The Centurion Conundrum

PPC Newlands could go down in history as the site of the humbling of Virat and his motley crew and the spot where first nail of the Indian crucifixion was hammered in. It also could potentially become the scene where the foundation was laid for the construction of the Kohli era.

The Captain and the Coach

Virat’s pride is bruised if not battered both as a batsman and a captain, Shastri’s swagger is AWOL, the big man is smarting and the Board of Control for cricket in India is taking incoming fire from all quarters for its shoddy planning in the lead up to the test series.

All those lofty words and proclamations that were uttered in that press conference by an ebullient Shastri and a Virat very much in the middle of a honeymoon hangover ring woefully hollow now. All of Virat’s heroics both as a batter and as the leader of a side that had won 9 straight series (in hallowed company of the great ‘Punter’) prior to this drubbing seem to count for precious little now. The trolls and the haters are out again in full force to unload their fire, fury and filth on Anushka who was also present in the stands overlooking the picturesque table top mountain alongside all the other WAGs (Wives and Girlfriends).

The captain might have succumbed yet again to a combination of pace, swing and bounce but he is the kind of bloke who is sure to draw every last ounce of confidence from his performance in the second inning. I can already hear his war cries and smell the war paint!  But what about his men?

The Bouncer Bunny

Dhawan capitulated to his old nemesis, the rib-roaster on both occasions. The second failure not a forced error precipitated by a steep, sharp projectile screaming in toward his arm pit but rather an unforced error conceded in a blundering and desperate attempt to wipe his forehead clean of the stigma of a ‘bouncer bunny’. Pitches like these and a technique like Dhawan’s are like oil and water. They will not mix and therefore should not be mixed!

The Style Anna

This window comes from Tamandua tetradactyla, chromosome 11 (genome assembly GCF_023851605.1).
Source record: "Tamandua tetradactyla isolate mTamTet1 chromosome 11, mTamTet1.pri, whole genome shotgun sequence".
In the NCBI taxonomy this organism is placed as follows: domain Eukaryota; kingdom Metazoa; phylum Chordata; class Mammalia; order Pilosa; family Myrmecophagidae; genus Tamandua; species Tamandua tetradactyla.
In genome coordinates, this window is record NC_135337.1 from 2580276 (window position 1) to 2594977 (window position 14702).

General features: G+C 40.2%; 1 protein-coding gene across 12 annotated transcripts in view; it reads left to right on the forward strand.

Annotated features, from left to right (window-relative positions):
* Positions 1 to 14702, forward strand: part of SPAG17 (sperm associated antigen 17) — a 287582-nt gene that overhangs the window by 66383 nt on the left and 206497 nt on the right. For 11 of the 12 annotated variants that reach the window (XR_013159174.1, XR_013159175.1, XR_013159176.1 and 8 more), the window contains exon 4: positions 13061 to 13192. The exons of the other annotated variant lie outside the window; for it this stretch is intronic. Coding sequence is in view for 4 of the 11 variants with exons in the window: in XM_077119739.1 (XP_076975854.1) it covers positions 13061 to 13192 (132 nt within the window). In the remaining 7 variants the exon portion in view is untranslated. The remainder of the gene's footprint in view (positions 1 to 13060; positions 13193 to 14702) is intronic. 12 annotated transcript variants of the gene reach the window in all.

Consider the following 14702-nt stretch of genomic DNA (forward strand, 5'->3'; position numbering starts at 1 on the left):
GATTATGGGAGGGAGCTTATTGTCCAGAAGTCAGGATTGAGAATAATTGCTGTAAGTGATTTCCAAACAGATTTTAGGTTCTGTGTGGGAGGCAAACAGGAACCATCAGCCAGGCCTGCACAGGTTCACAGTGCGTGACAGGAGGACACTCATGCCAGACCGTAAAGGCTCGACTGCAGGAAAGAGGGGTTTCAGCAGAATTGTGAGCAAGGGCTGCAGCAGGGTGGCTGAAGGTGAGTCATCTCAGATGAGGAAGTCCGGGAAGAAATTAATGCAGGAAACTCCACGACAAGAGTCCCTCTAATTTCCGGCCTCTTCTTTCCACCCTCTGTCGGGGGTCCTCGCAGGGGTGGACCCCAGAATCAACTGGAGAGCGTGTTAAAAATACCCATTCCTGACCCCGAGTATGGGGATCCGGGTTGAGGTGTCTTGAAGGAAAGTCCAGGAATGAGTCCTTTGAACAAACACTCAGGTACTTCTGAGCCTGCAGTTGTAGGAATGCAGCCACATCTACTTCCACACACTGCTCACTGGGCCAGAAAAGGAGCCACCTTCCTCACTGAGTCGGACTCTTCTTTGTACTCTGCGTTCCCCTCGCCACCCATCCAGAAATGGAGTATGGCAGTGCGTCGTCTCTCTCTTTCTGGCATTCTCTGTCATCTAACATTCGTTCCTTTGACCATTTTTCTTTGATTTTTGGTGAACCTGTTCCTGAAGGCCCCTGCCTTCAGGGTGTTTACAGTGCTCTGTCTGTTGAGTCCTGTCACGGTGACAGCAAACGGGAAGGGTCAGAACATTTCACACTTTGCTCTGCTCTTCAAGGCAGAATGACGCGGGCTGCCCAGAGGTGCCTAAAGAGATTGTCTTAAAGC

Shikhar’s opening partner, the stylish Murali Vijay did not fare much better. The stifling line and lengths of the Proteas (especially ‘Big Vern’) meant it was only a matter of time before Vijay hung his bat out to dry and the ever so reliable South African slip cordon with their cavernous mitts did the rest. Sunny Gavaskar kept extolling the ‘style Anna’s’ virtue of being both able (technique) and willing (temperament) to leave the ball outside his off stump and attriting the bowlers into bowling to his strengths. Alas! He obviously did not leave enough balls alone. The total number of balls he faced in both innings did not cumulatively reach a half century. To be fair to Vijay, he probably looked mostly self-assured and technically competent until the moment of his demise in the both innings. Perhaps, he will go back to his virtuous best in the 2nd test match.

The Sheet Anchor

The ‘sheet anchor’ Pujara did play his part with the most conviction in the first inning but could not carry it forward to a score of any great consequence. To be fair to him, he was simply outmaneuvered by some crafty bowling from who else but the rampaging Philander who went on to scalp 6 Indian batsmen en route to his career best figures. In the second essay he was sent back to the hut before he could put his anchor down courtesy an absolute ‘jaffer’ from Morkel, Vernon’s hunting partner. Knowing him, he will come out with even greater resolve and dig deep into his bottomless well of concentration.

The Hitman

The prolific ‘Hitman’ who has in the recent past put many a bowler to sword was on this occasion himself the target of a quartet of ruthless headhunters and it didn’t help that the ghosts of his failures of past came back to torment his soul and mess with his mind. He looked confused and unsure of his mode of operation. He hung around for a decent amount of time and faced in excess of 50 balls but couldn’t translate that into runs against his name. He was out of character, out of luck and perhaps out of depth. He just might have played his last inning in the current test series,.

The Buccaneer

The young buccaneer Pandya stole the show in the first inning playing to instinct and most definitely to the occasion. The swashbuckling all-rounder took the attack to the Proteas and his risks paid off handsomely. Frivolous fortune too favored this irreverent arriviste. The gaping void left by the great Kapil Dev might be too big to fill for any other Indian all-rounder but this lad seems to have at least gotten himself to a half-decent start. We can only wish him the best as he seems to have the goods and the gods on his side.

The Custodian and the projectile men